It's been interesting to follow and get involved in the French debate over gay marriage. Just this week our National Assembly adopted the law. The second chamber has yet to study the draft, but if the National Assembly says yes, it means it's a done deal. And I love democracy more and more.
I loved it this time because it managed to mobilize millions of French and spur a national discussion beyond professional activism. Even at dinner tables the "marriage for all" topic was so emotionally charged that it became a bit like another Dreyfus affair (the 19th-century scandal that tore apart France), polarizing younger generations from older ones with a semblance of irreversibility.
Three major marches endorsing and opposing the law, and hours of broadcasted debate pitching word against word, experience against experience and often theories against empirics, prefaced the final vote. And the law passed not because it was deemed right but because it came to represent the way that a majority of us (64 percent, according to a poll) want to see our social contract evolve. Despite a range of sometimes-vindictive interpretations of human nature and speculations about the irresolvable qualities of gender differences, democracy proved that it wasn't about searching for a questionable truth. It's about collective choice.
I recall the words of Pablo Seban, a man raised by a lesbian couple, who thanked opponents for worrying about children with gay parents. "Thank you," he said. "We're doing well. But what if we didn't?" Stressing both the empirical reality and the legal gap that arises in extreme cases (if his biological mother had beat him, for example, his other mother wouldn't have been legally entitled to intervene), his words were influential in framing the debate in the direction of legal necessity.
Words can do that. They can elevate an issue to a greater necessity, or, taking the other road, they can bring it back to the floor of real-life experience. U.S. President Lincoln could do both. To condemn President Polk's military intervention in the Mexican-American war, he qualified it as a desire for "military glory -- that attractive rainbow, that rises in showers of blood." Bang. The war became sticky with real-life blood and personal arrogance. Lincoln's words did not prevent the war, but they helped make it controversial in the public eye. A few years later, Lincoln's rhetorical mastery would allow for a radically different framing of the war, this time fastening it to the very possibility of democracy.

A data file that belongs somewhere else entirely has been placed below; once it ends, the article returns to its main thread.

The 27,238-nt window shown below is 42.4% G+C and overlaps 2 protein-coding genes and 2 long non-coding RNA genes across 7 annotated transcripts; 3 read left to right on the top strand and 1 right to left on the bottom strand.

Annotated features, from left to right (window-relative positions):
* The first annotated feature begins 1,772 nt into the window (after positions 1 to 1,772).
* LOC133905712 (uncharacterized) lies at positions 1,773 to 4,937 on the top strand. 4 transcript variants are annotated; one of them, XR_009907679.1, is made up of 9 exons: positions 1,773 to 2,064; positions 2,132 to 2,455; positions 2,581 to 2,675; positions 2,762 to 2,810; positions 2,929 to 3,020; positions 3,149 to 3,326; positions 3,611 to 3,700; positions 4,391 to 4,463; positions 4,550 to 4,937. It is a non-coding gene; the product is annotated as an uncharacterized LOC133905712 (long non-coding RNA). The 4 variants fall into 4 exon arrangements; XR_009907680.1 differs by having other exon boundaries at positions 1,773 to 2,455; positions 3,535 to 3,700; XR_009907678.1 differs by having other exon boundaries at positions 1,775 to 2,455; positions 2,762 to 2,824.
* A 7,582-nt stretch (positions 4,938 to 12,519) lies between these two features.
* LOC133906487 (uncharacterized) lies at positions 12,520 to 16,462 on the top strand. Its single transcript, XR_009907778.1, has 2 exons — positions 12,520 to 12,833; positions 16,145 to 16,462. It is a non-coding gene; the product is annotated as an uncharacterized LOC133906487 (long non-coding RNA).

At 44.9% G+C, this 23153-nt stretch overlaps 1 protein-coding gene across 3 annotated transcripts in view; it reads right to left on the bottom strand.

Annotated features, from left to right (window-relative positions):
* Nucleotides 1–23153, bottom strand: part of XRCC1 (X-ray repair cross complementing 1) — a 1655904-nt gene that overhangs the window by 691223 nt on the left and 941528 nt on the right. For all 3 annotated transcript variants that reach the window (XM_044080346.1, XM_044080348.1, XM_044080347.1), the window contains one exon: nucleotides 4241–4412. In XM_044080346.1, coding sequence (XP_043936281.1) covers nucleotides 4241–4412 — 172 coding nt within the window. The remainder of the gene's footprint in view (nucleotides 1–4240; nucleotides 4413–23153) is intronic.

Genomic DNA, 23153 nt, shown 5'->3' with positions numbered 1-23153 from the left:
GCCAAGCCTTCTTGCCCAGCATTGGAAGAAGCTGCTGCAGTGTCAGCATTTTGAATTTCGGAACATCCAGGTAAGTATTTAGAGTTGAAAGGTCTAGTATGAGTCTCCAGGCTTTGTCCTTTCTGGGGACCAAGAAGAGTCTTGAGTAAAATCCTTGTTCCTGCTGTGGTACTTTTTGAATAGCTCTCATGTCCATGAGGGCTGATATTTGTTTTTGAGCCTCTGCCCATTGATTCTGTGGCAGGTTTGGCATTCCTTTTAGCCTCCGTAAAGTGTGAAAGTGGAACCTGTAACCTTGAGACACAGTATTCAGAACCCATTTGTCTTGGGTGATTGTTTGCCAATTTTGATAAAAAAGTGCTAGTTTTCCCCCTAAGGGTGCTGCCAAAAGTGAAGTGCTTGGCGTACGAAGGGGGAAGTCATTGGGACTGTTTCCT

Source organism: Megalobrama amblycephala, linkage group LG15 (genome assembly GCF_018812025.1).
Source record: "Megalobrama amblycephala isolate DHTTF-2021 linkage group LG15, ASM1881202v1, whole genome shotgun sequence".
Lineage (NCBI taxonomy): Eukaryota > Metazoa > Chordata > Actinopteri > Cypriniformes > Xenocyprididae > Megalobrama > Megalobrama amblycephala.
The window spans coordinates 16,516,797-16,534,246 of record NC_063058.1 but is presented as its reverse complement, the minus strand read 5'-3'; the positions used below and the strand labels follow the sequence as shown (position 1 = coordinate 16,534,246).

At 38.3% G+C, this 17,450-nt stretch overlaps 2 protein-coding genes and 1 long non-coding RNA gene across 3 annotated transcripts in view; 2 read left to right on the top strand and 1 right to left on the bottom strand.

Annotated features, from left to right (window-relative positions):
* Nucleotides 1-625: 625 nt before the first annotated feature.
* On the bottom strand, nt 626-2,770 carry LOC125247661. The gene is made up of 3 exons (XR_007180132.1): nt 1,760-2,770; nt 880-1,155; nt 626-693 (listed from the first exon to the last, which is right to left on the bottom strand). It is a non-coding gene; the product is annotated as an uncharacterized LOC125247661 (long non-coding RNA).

So what can words do in a somewhat disenfranchised representative democracy 2.0 to successfully frame the debate over gay marriage? Can a tweet have a Lincolnian resonance and be an opinion mindblower? Can words still exacerbate ideological differences and bring everyone to a sheer alternative, a clear-cut either/or that sets each person in front of his or her civic responsibility?
In France the political genius lay in linking gay marriage with the French tradition of (and obsession with) equality. In the end it wasn't about difference, empathy, recognition, historical progress, oppression or anything along those lines. It had little to do with being gay, even. It was about legal equality. As though we'd suddenly discovered a small typo in our civil law, the debate was about setting the record straight, not really about producing a change in the text, hence the sublime formula "marriage for all," which, though somewhat reductive and a bit awkward, framed the debate positively and legalistically and did not ascribe the issue to a given community. If not this then that; if not an LGBT issue then a national concern.
However, I am prone to think that this legal artifice, though politically smart, has some drawbacks. In our age of empathy, the acknowledgement of differences and instruction about other people's lives and perhaps the need for protection and affirmative action could have been discussed. Yet all of this was safely kept outside the debate by the nature of the legal argument. But isn't this the crude law of political pragmatism?
The "marriage for all" act is carved in the cultural varnish of France. It tosses gay rights into the DNA of the country, the basic principles of the Republic where equality comes first -- the French equivalent of the American Constitution and the principles of the founding fathers.
It was fascinating to follow parliamentary debates live. I was reminded of the vitality of democracy when everyone chips in. Our minister of justice, Christine Taubira, a black woman from French Guiana, was so impeccable that both the left and the right wings conceded multiple standing ovations, including for her birthday, which happened at midnight in the midst of the almost-uninterrupted 109 hours of debate. If her words and her rhetorical ability served the debate so well, I am convinced that her republican fervor -- the way she tuned the debate to the French background -- account for a lot of this success. And it could be a lesson for the upcoming American debate.